Higher for Longer

Parents of young children will recognize the danger of a one-word question: “Why?” By persistently asking why, a child can frustrate and unravel the thinking of their caregivers.

We are re-learning the power of that simple question. We had expected the Federal Reserve to start cutting rates in June. But as more of our audiences asked why, we saw the case was not strong. This week’s inflation reading seals the deal: we now expect the easing cycle to start in September.

The consumer price index (CPI) for March was above expectations, rising 0.4% for the month on both a headline and core basis. The details were all too familiar: shelter inflation remains stubbornly elevated. Core services excluding housing ticked upward, led by volatile categories like vehicle maintenance and insurance. On a year over year basis, core service prices have been rising since October 2023; components of this category share a common dependency on labor. New immigration has not yet relieved the limited supply of skilled workers, and their wage gains are passing through to prices.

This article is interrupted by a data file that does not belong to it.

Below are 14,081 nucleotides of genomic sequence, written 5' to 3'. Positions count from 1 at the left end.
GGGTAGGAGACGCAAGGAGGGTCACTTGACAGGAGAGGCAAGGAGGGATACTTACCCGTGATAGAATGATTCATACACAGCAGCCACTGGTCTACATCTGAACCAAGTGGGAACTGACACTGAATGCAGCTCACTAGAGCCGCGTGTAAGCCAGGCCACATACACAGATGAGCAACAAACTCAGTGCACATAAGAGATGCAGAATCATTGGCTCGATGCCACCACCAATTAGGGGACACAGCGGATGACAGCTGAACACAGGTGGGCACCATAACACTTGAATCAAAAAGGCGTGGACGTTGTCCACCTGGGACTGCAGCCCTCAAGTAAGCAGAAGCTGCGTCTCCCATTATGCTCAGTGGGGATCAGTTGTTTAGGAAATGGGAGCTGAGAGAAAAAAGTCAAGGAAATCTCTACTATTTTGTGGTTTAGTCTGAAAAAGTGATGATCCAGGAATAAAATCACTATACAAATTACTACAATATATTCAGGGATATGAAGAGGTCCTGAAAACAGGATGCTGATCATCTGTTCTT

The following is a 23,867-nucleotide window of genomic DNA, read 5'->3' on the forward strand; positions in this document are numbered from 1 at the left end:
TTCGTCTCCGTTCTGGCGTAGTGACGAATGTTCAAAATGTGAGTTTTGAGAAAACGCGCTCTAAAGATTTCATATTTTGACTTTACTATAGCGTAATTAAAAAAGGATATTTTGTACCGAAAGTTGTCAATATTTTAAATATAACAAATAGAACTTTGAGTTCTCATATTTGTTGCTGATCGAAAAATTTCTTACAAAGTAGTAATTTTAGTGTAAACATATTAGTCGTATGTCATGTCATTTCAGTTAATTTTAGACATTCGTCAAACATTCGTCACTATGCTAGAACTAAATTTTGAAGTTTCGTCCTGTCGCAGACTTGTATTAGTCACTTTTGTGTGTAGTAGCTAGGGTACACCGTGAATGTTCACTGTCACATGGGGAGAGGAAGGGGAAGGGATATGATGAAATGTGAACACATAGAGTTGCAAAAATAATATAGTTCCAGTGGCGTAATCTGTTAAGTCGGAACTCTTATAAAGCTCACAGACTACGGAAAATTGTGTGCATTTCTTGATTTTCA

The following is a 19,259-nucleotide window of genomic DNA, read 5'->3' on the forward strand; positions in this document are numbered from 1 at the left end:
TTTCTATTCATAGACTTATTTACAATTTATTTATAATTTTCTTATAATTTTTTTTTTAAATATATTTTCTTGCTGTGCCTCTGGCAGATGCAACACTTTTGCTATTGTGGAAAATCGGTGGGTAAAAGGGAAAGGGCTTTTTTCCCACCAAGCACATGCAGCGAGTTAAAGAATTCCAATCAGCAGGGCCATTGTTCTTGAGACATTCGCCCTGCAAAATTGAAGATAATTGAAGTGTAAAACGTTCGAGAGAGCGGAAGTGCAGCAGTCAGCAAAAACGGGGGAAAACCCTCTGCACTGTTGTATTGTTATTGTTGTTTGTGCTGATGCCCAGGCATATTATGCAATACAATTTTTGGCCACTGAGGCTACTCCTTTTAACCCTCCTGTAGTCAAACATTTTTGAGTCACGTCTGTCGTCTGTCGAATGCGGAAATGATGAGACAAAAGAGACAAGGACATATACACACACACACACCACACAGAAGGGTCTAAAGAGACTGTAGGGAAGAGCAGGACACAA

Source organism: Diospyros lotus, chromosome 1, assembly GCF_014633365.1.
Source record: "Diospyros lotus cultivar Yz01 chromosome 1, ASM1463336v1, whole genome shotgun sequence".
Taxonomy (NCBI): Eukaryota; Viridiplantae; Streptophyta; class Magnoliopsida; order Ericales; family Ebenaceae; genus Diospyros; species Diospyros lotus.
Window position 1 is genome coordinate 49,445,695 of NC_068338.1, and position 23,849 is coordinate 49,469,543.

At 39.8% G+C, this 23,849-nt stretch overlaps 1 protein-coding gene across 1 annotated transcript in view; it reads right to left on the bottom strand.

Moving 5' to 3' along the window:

While the Fed targets personal consumption expenditure (PCE) inflation rather than CPI, the two indices have moved in tandem in this cycle. And while the target excludes the volatile categories of food and energy, higher gasoline prices will keep this matter top-of-mind for consumers.

CPI Inflation Annualized and Core Inflation